Perhaps one of the rowdiest panel discussions during NEXEA’s recent Entrepreneur Summit IV was the one titled: “Open Dialogue with Audience: Future of Malaysian Startup Ecosystem”.
On the panel were familiar names such as:
- KH Ang, the head of innovation and industry development at Cyberview
- Kashfi Alwi, the senior vice president of ecosystem development at Cradle Fund (Cradle)
- Safuan Zairi, the chief ecosystem development officer at MRANTI
Moderating this star-studded panel was Adlin Yusman, the managing director of Endeavor Malaysia.
Unlike other discussions, this one was hosted as an open dialogue, inviting the crowd to send in their questions anonymously. And send they did.
Politics’ place in the startup ecosystem
Just a couple of minutes into the open dialogue, an “incendiary” (in moderator Adlin’s words) question made it to the top of the list.
The question was more of a comment on how the sender felt that politics were overly intertwined with Malaysia’s startup ecosystem.
Upon hearing this, Karamjit Singh, the founder of Digital News Asia (a media partner of the summit), hopped on stage and pointed out that this may be in the context of Rais Hussin Mohamed Ariff’s appointment as MRANTI’s new CEO.
For background, Rais is a politician who co-founded Parti Pribumi Bersatu Malaysia (BERSATU) in 2015, exited last year, and joined Parti Keadilan Rakyat (PKR).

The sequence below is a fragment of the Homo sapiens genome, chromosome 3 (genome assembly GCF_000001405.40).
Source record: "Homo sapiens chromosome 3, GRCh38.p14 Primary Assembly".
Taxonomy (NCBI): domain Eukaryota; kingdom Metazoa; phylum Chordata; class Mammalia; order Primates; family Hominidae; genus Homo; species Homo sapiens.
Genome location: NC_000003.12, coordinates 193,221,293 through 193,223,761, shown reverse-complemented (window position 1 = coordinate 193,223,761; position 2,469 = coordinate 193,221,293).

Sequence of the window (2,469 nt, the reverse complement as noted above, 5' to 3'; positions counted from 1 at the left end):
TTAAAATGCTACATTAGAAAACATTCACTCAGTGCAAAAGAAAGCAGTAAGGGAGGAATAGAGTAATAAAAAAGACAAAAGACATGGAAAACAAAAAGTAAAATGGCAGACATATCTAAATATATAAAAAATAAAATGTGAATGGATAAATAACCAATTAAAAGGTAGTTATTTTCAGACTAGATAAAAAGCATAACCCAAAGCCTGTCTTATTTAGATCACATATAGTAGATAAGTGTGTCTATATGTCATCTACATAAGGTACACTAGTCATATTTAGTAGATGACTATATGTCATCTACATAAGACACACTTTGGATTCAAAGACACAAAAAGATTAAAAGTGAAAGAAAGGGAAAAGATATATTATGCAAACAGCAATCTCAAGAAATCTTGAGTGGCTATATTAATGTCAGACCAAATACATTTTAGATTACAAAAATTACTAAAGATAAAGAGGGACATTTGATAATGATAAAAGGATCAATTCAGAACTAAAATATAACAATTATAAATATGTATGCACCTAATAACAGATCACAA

To this, MRANTI’s Safuan had some insights to share.
“Agencies report to ministries, ministries report to ministers, ministers are politicians. Are we saying all politicians are not good? Not really, some are good,” he said.
He later also reminded, “They answer to the public. They answer back to you guys, to us.”
The key here, he believes, is to first understand what everyone wants. For startups, what they want is access to funds and access to talent, among other things. As to what the agencies want, it’s the ability to deliver their mandate and sustain itself such that it can continue serving the ecosystem.
And even if you disagree with the presence of politics in the business ecosystem, it’s still important to understand what the people in power want (their motivations), find the good in that, and settle on a common ground to serve the greater good.
“For me, I’m putting it out on record—ministers come, ministers go, prime ministers come, prime ministers go, CEOs come, CEOs go. But the ecosystem stays. So, to whom do I pledge my allegiance to? The ecosystem.”